No wonder it was called the ‘war to end all wars’. Stunning wonder then that 20 years later the world could not just repeat the madness but quadruple it – between 70 and 85 million people dead, around the world.
We’ll never see conflict on such scale again, you say?
I hope not. But large tracts of the world are still witnessing daily horrors.
On a global scale, I think we’ve seen the last of the greedy colonial ambitions that sparked World War I. But not to be too simplistic, it was the political settlements of both that, and WWII, that laid the ground for most of today’s ongoing conflicts – Israel, Kashmir, the entire middle east conflagration.
Brainless straight lines drawn on 1919 maps that divided up the continent of Africa, disregarding national, tribal, religious roots and allegiances.
The thing is, unless we learn from history, we are doomed to repeat it.
The Soviet Union, an iron-fisted federation of unwilling states, collapsed despite its might. The Balkans went the same way, the middle east and Africa continue to.
In the history of the world I can think of only one contrived federal success story – the USA. And that succeeded because they basically wiped out the indigenous people and created an entirely new national identity.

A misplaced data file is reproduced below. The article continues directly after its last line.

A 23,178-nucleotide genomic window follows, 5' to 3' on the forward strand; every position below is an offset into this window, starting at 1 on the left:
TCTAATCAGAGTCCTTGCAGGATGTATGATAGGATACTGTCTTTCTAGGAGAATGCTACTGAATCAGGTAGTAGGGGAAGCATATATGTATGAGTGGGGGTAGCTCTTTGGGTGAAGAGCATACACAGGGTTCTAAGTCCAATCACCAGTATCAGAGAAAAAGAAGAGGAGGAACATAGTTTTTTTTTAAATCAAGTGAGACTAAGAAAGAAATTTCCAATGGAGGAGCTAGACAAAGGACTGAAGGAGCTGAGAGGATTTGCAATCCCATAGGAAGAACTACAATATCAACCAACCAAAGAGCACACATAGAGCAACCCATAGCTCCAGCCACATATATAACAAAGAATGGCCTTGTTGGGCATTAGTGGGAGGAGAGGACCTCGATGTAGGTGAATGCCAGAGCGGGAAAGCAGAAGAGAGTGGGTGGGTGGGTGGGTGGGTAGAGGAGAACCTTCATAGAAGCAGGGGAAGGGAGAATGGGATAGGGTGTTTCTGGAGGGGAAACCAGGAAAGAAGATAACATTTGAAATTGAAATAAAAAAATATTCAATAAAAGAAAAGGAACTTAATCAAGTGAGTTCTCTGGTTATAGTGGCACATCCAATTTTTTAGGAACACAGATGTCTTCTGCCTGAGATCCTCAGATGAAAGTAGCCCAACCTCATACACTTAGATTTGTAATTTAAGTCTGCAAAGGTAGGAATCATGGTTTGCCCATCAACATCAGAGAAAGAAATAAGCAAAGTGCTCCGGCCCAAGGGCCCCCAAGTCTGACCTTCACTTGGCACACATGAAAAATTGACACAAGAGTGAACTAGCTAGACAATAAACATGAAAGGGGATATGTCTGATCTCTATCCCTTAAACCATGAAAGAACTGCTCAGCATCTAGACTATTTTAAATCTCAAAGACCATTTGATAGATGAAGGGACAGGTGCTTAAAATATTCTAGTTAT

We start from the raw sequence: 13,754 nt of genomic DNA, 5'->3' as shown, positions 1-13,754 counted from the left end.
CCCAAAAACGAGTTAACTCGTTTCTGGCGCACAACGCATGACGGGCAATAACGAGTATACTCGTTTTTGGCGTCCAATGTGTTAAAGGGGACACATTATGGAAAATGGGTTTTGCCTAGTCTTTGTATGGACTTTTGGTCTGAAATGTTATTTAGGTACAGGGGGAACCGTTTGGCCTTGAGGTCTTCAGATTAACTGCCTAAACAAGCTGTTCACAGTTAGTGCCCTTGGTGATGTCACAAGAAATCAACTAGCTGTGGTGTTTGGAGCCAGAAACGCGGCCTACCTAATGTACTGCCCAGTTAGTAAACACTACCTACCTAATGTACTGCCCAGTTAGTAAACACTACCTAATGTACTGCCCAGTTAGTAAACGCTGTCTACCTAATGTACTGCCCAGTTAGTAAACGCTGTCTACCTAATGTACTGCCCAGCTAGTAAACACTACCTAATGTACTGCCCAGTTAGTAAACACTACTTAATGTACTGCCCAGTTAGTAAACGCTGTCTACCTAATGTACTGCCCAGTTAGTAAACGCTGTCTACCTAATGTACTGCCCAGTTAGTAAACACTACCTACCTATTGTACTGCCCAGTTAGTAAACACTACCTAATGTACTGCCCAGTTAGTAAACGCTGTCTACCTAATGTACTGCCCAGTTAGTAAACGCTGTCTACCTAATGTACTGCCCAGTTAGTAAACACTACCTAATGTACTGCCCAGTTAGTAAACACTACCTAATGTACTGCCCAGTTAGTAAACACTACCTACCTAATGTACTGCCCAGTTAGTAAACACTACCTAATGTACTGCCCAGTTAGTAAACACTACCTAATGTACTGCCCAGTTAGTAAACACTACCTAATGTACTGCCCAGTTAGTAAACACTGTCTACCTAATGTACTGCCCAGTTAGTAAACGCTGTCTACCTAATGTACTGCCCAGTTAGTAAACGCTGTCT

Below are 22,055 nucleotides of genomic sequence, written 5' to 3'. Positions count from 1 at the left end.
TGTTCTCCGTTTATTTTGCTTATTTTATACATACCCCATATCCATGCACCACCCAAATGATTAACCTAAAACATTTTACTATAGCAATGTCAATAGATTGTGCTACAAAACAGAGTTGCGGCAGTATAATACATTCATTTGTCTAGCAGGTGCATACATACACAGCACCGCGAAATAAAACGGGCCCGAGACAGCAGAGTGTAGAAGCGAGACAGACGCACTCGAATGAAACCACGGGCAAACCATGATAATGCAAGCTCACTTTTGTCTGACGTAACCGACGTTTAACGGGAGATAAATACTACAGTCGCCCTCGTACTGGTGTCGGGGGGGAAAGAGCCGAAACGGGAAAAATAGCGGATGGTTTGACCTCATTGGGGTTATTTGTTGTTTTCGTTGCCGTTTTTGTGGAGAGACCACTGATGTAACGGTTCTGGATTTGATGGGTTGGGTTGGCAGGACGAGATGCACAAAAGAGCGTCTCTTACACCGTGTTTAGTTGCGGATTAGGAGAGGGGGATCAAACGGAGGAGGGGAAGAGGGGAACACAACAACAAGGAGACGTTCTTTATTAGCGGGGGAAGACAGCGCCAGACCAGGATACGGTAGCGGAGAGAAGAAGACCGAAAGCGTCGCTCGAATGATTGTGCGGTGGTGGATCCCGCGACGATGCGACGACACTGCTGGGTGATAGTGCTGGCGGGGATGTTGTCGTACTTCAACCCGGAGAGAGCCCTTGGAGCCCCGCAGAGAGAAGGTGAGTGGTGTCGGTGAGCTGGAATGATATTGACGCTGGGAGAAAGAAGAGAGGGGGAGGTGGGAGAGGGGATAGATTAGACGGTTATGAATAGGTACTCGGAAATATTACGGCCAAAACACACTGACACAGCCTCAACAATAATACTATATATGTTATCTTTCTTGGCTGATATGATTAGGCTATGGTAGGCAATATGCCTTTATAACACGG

Just look around us here on our ‘peaceful’ island home. Welsh, Irish and Scottish self-determination, is a powerful and passionate fact of life.
The entire history of Europe is – and continues – to provide proof of that basic, human dynamic. Just like those French youths in Port en Bessin, people are defensive of their territory, their ‘tribe’ for lack of a better expression.
It’s been an innate part of the human make-up since man first stood upright and no breast-beating, snowflake, one-world liberal sweetheart will change that.
Labelling anyone proud of their national identity ‘far right’ is more likely to cause conflict than cure it.
That’s why, as we approach the November centenary of one of mankind’s most costly and atrocious follies, we should celebrate the fact that Britons and Germans will stand side by side to remember the dead, reflect on the madness, and commit to never repeating it.
And the biggest danger to that? In my opinion, it is the despotic, unelected hierarchy of the federal European Union. History tells us it is doomed to end in failure and possibly bloodshed.
That’s why Brexit was and is the UK’s biggest contribution to future world peace.
I’m certain the Remoaners will never have the grace to thank us, but the day will come when they should.